Dr Radha Kapuria
Assistant Professor in South Asian History
|Assistant Professor in South Asian History in the Department of History|
I am primarily a historian of gender and culture in South Asia. Born and raised in New Delhi (India), my family roots lie in west Punjab (Pakistan), where all my grandparents were born, prior to the Partition of 1947. These intersections of family history with the ‘big’ moments of political history are what drew me to History as a discipline.
During my BA and MA at Delhi University, and my MPhil at Jawaharlal Nehru University (JNU) in Delhi, I learned to seek out quotidian and micro histories, beyond conventional political history narratives. At JNU, I explored the longue durée shifts in north India’s oldest classical music festival in the Punjabi city of Jalandhar: a micro-history of music in one city. I then adopted a more macrohistorical perspective by examining music’s social history for the entire Punjab region for my PhD at King’s College London, which was shortlisted for the Royal Asiatic Society’s Bayly Prize. My first book, Music in Colonial Punjab: Courtesans, Bards, and Connoisseurs (OUP 2023), is based on this doctoral research, and features a diverse cast of figures, from musicians, bards and courtesans, to kings, colonisers, missionaries, scholars and social reformists.
My current research is on the impact of the 1947 Partition on musicians’ lives in India and Pakistan, and was begun during my Leverhulme Early Career fellowship at the University of Sheffield (2019-2022). This research (ongoing) will feed into my second monograph on musical memories of the Partition, focussed on the history of musical exchange across the Indo-Pak border in both South Asia and the British diaspora since 1947. The Commonwealth Scholarships Commission, the Institute for Historical Research (the Isobel Thornley fellowship), and the Leverhulme Trust have funded my research so far.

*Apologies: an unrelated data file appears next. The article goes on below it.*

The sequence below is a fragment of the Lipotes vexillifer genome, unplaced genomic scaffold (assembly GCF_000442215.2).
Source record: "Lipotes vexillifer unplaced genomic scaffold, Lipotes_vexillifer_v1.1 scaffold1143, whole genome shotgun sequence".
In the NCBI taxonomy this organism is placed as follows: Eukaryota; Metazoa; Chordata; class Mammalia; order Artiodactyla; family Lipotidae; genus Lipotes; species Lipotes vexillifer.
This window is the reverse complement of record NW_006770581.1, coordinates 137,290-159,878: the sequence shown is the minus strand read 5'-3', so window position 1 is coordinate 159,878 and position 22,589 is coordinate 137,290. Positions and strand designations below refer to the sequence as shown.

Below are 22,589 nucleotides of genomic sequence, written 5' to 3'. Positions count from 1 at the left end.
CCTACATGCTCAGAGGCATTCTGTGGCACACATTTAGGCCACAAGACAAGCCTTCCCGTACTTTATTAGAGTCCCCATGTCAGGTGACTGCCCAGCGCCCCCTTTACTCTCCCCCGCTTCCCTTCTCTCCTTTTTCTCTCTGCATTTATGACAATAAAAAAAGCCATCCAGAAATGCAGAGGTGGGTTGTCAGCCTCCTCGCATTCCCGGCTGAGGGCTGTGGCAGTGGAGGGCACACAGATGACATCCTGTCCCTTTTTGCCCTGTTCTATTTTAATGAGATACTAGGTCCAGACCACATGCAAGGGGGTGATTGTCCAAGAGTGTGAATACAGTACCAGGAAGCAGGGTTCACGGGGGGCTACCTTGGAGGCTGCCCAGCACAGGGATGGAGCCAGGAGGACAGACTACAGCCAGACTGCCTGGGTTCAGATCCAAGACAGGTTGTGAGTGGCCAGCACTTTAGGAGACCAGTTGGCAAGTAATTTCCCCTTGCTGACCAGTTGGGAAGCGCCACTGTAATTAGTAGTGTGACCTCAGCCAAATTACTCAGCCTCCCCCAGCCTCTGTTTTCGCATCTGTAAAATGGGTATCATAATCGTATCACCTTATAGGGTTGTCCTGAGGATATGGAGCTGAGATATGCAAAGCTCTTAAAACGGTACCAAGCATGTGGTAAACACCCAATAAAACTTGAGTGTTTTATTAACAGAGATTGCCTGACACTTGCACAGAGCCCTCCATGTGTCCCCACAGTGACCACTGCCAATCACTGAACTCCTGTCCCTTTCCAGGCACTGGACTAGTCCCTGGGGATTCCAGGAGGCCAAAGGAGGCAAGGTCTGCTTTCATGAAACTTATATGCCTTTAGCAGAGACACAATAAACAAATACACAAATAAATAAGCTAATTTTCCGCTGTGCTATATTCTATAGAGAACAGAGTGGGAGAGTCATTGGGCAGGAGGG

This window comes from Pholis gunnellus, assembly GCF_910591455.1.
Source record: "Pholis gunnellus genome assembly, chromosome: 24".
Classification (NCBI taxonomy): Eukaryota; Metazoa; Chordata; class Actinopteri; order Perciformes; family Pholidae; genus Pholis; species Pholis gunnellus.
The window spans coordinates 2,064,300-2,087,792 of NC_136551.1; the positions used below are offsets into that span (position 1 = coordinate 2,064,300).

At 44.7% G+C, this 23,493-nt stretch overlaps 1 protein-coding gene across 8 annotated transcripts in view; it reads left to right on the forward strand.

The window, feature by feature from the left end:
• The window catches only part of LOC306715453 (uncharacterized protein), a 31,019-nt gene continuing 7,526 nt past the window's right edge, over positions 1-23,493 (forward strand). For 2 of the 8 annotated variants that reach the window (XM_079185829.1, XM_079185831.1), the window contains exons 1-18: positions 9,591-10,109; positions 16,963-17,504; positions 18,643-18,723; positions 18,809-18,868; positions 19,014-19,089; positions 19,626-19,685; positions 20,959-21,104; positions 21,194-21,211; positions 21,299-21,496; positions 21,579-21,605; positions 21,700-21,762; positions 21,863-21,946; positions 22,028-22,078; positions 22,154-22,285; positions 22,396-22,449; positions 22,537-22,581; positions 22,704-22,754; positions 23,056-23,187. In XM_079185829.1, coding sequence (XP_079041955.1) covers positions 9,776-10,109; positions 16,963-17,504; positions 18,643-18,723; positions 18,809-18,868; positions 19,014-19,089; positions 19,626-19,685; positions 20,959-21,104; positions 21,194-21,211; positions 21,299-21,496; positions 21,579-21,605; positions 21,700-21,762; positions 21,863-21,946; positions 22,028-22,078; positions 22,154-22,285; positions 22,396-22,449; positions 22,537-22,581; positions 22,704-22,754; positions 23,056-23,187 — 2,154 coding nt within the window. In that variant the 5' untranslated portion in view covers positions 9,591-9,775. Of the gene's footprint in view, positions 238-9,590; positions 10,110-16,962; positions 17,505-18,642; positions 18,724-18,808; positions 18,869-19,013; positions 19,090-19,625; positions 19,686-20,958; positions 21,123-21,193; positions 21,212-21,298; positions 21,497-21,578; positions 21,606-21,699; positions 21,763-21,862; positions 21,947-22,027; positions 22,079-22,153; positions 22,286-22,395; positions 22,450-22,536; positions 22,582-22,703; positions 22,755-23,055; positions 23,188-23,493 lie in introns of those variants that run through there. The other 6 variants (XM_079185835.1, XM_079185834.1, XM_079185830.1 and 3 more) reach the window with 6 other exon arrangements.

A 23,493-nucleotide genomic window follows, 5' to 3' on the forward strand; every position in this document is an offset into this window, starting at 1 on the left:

The public-facing aspect of research and teaching has always motivated me, having partnered with a range of institutions, including The British Library, the Portico Library (Manchester), the AHRC’s Being Human and the Migration Matters Festivals (Sheffield), the Herbert Museum (Coventry), the UK Punjab Heritage Association, the South Asian Heritage Month, BBC Radio Yorkshire, among others.
I welcome doctoral students in the following areas of South Asia:
- social, cultural and gender histories
- migration, displacement and borderlands
- conflict, decolonisation and culture
- histories of performance
- the political and historical contexts of cultural expression
- histories of emotion and affect
- ecology, environment and culture
I am an editor on a special issue on ‘Ecology, Music and Community: Exploring Performance in South Asia’ for the South Asia: Journal of South Asian Studies (with Dr Priyanka Basu, December 2022), and the edited book volume Punjab Sounds: In and Beyond the Region (with Dr Vebhuti Duggal, forthcoming, Routledge, New York). I am also a co-investigator on ‘The Travelling Female Performer: Mobility and Agency in and beyond South Asia, c. 1760-1940,” an ongoing project (with Prof Shweta Sachdeva Jha and Dr Jennifer Howes).
- Cultural and Social History
- Empire and Imperialism
- Environment and Ecology
- Film and Media Studies
- Gender History
- Performance Studies
Chapter in book
- Kapuria, R. (2017). Music and its Many Memories: Complicating 1947 for the Punjab. In Partition and the Practice of Memory. https://doi.org/10.1007/978-3-319-64516-2_2
- Kapuria, R. (2023). Strains of friendship: post-partition rāgadārī music publics in London. South Asian Diaspora, https://doi.org/10.1080/19438192.2023.2258647
- Basu, P., & Kapuria, R. (2022). Introduction: Ecology, Music and Community—Exploring Performance in South Asia. South Asia: Journal of South Asian Studies, 45(6), https://doi.org/10.1080/00856401.2022.2113660
- Kapuria, R., & Kumar, N. (2022). Singing the River in Punjab: Poetry, Performance and Folklore. South Asia: Journal of South Asian Studies, 45(6), https://doi.org/10.1080/00856401.2022.2124680
- Kapuria, R. (2020). Of Music and the Maharaja: Gender, affect, and power in Ranjit Singh's Lahore. Modern Asian Studies, 54(2), https://doi.org/10.1017/s0026749x18000446